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Date: Tue, 27 Aug 2013 05:17:30 -0400
From: Rich Felker <>
Subject: Re: Optimized C memset

On Tue, Aug 27, 2013 at 10:52:55AM +0200, Jens Gustedt wrote:
> Hello,
> Am Dienstag, den 27.08.2013, 04:30 -0400 schrieb Rich Felker:
> > One aspect of this code that may appear ugly at first is the usage of
> > the __GNUC__ macro.
> It not only *appears* to be ugly :)
> You already have a slight inconsistency in that at one point the code
> depends on a particular version of "gcc" and other part only depends
> on the fact that the __GNUC__ macro is set.

That's intentional. The __may_alias__ attribute has existed since GCC
3.2 (I did the research just a little bit ago). Earlier versions of
GCC certainly aren't capable of making optimization that could see
cross-translation-unit aliasing, so it's "safe" to do without the
attribute on such versions.

> There are a lot of compilers out there faking to be a gcc of some
> version and that are not always feature consistent with the gcc
> version that they are claming to fake. ICC is notorious for that. So
> to my opinion this is a dangerous path to follow. (I don't know about
> any problems with the __may_alias__ attribute, though)

So far, my experience is that compilers which advertise themseleves as
"GNU C" compilers have all the semantic features of GCC 3 at the very
least. Is this an invalid assumption?

Note that even if we "wrongly" detect a compiler as supporting
__may_alias__, as long as it doesn't give errors on unknown GCC
attributes, the situation is no worse than what we have right now:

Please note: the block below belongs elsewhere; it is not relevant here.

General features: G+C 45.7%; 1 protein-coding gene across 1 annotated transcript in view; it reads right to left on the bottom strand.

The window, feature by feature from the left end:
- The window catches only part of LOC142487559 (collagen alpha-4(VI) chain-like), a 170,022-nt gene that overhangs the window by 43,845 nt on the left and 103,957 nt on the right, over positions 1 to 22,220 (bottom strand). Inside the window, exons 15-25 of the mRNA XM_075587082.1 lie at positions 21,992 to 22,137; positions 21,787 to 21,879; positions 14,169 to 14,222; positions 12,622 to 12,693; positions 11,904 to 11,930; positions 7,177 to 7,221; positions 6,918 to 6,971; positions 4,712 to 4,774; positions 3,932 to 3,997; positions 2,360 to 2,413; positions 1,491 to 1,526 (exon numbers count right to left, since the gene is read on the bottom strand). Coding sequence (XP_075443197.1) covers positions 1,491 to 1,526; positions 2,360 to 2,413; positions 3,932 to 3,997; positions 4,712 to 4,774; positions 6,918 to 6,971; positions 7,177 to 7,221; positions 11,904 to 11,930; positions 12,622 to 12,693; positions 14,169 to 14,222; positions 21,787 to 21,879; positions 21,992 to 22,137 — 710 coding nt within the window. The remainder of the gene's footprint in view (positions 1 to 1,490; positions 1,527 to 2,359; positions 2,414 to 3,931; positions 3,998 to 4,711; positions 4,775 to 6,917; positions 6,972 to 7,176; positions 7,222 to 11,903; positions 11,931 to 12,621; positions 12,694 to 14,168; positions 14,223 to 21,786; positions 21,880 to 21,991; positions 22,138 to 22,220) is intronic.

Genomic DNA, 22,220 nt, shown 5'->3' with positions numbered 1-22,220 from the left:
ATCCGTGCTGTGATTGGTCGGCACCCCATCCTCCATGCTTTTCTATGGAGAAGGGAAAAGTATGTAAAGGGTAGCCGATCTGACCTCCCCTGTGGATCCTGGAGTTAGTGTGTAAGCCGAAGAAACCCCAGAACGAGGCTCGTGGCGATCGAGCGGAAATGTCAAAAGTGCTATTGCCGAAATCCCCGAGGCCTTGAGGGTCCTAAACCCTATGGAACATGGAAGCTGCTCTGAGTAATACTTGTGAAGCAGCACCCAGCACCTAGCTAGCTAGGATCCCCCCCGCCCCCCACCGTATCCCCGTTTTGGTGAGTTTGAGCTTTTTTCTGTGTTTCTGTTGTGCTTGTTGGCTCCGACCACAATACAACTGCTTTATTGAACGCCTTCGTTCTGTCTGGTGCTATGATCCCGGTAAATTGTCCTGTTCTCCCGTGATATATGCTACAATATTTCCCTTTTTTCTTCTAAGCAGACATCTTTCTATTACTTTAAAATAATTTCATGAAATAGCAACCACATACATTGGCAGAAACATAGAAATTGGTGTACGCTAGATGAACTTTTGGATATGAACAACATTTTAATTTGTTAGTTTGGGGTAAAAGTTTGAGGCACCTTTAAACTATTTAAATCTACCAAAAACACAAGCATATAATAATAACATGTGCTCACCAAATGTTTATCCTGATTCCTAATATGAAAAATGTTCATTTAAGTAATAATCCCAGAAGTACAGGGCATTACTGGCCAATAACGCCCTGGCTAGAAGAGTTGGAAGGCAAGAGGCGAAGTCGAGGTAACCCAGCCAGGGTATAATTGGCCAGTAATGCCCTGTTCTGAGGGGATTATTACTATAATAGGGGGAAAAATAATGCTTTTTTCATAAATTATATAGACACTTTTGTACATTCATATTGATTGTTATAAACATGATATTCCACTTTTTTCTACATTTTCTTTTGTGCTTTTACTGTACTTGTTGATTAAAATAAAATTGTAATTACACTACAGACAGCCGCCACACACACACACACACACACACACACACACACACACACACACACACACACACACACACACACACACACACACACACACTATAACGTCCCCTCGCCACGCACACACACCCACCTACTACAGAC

aliasing violations that the compiler can't see without performing
cross-translation-unit analysis. So the code couldn't break without a
very fancy compiler, and I would expect any compiler providing such
fancy optimization and claiming it's "GNU C" to support the GNU C
feature for allowing aliasing in certain places.

> To make this easier to maintain, I'd suggest to introduce a special
> feature test macro, something like __has_may_alias__, and have that
> set at the beginning of the file in a section that is clearly
> dedicated to compile time feature detection. Other compilers may have
> different syntax for such a feature (a _Pragma comes in mind) and may
> be detected quite differently than by gcc version numbering.

Where would you suggest it be added? The result of the check is only
used in one place, so I don't see how

#if ....
#define __has_may_alias__

#ifdef __has_may_alias__
[use it]

is better than just

#if ....
[use it]

in any practical sense.

If on the other hand you're suggesting that I should be more
conservative and check not just for __GNUC__, but also for the
availability of __may_alias__, in the actual code body (rather than
just the typedefs), then it may make more sense.

> Such specific feature test macros is the way that clang goes, and from
> my experience this is much easier to maintain and to understand when
> you stumble on such #ifdef'ed code. You not only know that this needs
> a special version of a compiler, but also for what reason.

Oh, I agree it's much cleaner. Sadly, though, GCC doesn't seem to give
us that information...


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